“People are using their 401(k)s to pay everyday expenses,” said Baker, who is second vice president/financial adviser for The Moran Group, part of Morgan Stanley Wealth Management. “A lot of people found themselves in dire straits during the past five years.”

She said the withdrawals are understandable in many cases.

“You have to feed the family, you have to keep the heat on,” she said. “But some people are tapping their savings for things like vacations and big-screen TVs.”

Whatever the motivation, Baker said, the trend does not bode well for those nearing retirement or for the younger generation who may end up supporting them.

“If a couple gets to age 65 with no heart disease and no cancer, there’s a 50 percent chance one of them will live to be 90,” Baker said. “Many people are living longer in retirement than they did in the work force.”

The average amount that most people have put away — $25,000 to $75,000, Baker said — is way below the amount they’ll need, especially if they live well into their golden years or if they fall ill along the way.

“Many think they’ll just work longer, to 67 or even 70,” Baker said. “But there are no guarantees your health or your employer will allow you to do that.”

So what is an already desperate person to do? Gleason asks. Expenses, particularly property tax bills, continue to climb, yet income does not.

Baker suggests people nearing retirement “start planning again as soon as possible. Look at every little way you can save. That $3 Starbucks can add up over a year’s time.”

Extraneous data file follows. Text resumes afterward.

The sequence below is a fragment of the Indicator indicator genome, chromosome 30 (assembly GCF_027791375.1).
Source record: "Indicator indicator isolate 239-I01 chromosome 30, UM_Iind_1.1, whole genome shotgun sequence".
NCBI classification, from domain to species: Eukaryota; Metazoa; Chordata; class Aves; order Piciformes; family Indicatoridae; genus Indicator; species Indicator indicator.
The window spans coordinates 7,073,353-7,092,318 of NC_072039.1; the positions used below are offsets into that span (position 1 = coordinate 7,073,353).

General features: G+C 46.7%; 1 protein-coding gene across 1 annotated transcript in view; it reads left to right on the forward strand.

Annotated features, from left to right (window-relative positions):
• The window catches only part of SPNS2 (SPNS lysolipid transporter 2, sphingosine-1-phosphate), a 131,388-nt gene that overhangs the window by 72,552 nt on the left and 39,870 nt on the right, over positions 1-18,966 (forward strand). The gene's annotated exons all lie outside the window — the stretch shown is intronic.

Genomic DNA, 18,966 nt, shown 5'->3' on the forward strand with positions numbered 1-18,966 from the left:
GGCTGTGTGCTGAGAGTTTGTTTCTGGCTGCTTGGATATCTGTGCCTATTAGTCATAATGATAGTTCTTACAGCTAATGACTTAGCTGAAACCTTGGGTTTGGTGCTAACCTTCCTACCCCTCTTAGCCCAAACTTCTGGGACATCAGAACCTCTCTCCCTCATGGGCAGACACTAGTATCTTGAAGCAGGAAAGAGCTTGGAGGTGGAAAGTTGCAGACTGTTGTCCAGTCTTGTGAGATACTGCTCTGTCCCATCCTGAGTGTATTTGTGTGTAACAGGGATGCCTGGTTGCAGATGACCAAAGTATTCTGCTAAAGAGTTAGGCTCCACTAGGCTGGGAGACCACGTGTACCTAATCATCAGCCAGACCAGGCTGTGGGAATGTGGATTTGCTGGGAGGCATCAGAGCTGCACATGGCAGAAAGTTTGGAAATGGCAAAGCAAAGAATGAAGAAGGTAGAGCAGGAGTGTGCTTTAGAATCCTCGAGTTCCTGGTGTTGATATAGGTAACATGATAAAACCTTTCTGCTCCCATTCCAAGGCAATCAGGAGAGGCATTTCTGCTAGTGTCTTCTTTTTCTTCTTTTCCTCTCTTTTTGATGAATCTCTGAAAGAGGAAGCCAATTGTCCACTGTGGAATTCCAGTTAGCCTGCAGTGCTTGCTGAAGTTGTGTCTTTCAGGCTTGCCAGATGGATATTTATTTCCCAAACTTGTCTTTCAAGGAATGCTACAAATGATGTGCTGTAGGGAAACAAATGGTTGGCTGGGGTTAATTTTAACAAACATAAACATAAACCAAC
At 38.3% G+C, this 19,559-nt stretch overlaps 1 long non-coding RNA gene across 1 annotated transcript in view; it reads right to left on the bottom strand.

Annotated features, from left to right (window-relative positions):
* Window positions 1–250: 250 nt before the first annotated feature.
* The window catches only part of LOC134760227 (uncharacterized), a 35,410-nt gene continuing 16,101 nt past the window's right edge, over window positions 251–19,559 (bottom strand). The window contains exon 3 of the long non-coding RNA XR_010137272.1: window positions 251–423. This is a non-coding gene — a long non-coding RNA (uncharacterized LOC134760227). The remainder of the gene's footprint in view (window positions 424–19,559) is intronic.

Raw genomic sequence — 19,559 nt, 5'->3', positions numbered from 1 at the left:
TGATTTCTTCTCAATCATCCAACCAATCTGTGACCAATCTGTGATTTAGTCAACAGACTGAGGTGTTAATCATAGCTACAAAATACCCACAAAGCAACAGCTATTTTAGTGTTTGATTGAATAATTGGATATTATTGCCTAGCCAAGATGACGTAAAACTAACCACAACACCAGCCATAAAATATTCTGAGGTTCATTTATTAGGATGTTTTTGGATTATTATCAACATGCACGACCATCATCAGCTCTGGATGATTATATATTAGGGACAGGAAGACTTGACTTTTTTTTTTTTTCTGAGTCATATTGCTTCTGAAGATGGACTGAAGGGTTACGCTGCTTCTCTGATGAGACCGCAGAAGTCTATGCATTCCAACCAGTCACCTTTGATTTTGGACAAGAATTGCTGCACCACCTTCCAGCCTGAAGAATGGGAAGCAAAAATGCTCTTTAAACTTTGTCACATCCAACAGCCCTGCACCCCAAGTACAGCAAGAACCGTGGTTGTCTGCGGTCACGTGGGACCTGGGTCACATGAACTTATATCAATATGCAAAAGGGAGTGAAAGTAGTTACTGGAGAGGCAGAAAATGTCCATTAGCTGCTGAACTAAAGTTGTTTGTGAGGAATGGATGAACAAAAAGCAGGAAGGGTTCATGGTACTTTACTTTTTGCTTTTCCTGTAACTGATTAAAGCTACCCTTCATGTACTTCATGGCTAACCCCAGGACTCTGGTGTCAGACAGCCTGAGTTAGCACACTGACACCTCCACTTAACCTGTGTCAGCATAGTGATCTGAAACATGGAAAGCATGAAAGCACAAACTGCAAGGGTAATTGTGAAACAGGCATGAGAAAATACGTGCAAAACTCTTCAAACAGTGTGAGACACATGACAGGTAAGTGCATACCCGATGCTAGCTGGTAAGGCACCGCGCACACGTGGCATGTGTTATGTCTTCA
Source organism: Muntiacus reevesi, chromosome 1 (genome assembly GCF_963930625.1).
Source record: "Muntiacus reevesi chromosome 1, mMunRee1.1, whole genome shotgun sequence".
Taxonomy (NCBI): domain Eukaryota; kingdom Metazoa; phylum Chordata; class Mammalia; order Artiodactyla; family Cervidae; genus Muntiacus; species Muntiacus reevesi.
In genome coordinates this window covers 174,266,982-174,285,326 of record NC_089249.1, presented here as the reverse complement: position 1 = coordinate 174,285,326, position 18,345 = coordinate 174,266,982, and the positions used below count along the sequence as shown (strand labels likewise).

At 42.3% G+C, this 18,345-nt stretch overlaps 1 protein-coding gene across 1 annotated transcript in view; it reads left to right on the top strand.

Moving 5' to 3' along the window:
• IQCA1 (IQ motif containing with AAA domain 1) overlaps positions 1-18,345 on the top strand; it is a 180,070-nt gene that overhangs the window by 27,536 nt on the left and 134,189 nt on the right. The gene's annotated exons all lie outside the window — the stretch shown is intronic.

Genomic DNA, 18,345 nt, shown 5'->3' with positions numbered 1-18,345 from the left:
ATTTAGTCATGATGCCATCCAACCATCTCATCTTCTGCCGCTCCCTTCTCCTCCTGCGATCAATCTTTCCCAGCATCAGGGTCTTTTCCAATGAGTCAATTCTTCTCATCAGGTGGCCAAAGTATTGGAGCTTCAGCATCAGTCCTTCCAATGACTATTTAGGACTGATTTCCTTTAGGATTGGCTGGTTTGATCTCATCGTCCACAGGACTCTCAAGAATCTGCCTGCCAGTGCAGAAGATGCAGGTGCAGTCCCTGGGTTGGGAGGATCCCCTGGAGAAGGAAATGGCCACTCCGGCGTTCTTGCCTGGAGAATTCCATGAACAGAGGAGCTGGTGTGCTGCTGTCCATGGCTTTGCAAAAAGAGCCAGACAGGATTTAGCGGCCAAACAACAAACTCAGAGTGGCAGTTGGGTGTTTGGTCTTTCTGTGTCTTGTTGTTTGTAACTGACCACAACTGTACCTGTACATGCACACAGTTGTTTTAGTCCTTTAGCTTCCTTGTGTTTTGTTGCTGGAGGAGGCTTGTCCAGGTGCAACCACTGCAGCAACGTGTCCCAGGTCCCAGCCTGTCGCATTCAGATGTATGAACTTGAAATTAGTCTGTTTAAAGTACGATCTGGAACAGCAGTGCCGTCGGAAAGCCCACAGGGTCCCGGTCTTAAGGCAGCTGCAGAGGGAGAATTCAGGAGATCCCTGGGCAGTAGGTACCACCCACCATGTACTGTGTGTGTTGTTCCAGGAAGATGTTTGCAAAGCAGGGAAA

Evaluate your lifestyle, she said. Do you really need new phones, cable, new clothes?

Consider putting any extra cash, even if it’s just $25 a month, into a Roth IRA or Roth 401(k), which is taxed at the time of contribution instead of later, when the money is withdrawn.

In addition, she said, if you find yourself short of cash for your kid’s college tuition or for living expenses, first tap your savings, then your home equity. Retirement money should be the last resort, she said.

“You can borrow to pay tuition, but you can’t borrow to fund your retirement,” she said.

“Don’t lose hope,” she said, though she admits the key to successful retirement saving is to start young.

“It doesn’t take massive wealth to accumulate a nest egg but it does take time,” she said.

“If you want to retire at the same standard of living you’re at now, you should be putting away 10 percent of your income a year. But you need to start doing that early,” she said. The government now allows workers to pack away $17,500 a year into a 401(k), tax-free for the year the contribution is made. Those over 50 can add $5,500 to that.

The magic “number,” or total savings needed at retirement, varies with the individual, she said.

Think about all of the sources of revenue you’ll have when you retire, including savings, pension and Social Security. Any additional money you’ll need to pay for your housing, living expenses and health care will need to come from your retirement account.

Be aware that it’s estimated a 65-year-old couple will need an estimated $240,000 for health care from that point in their lives forward.

Gleason, who has two grown children, one of whom still lives at home and pays rent, said lawmakers in Springfield and Washington “have no idea what we’re going through. They bail out the banks, they bail out Wall Street — they’re the ones who caused this mess,” she said.

“And what have they done for us, the workers?” she asked. “What will become of us?”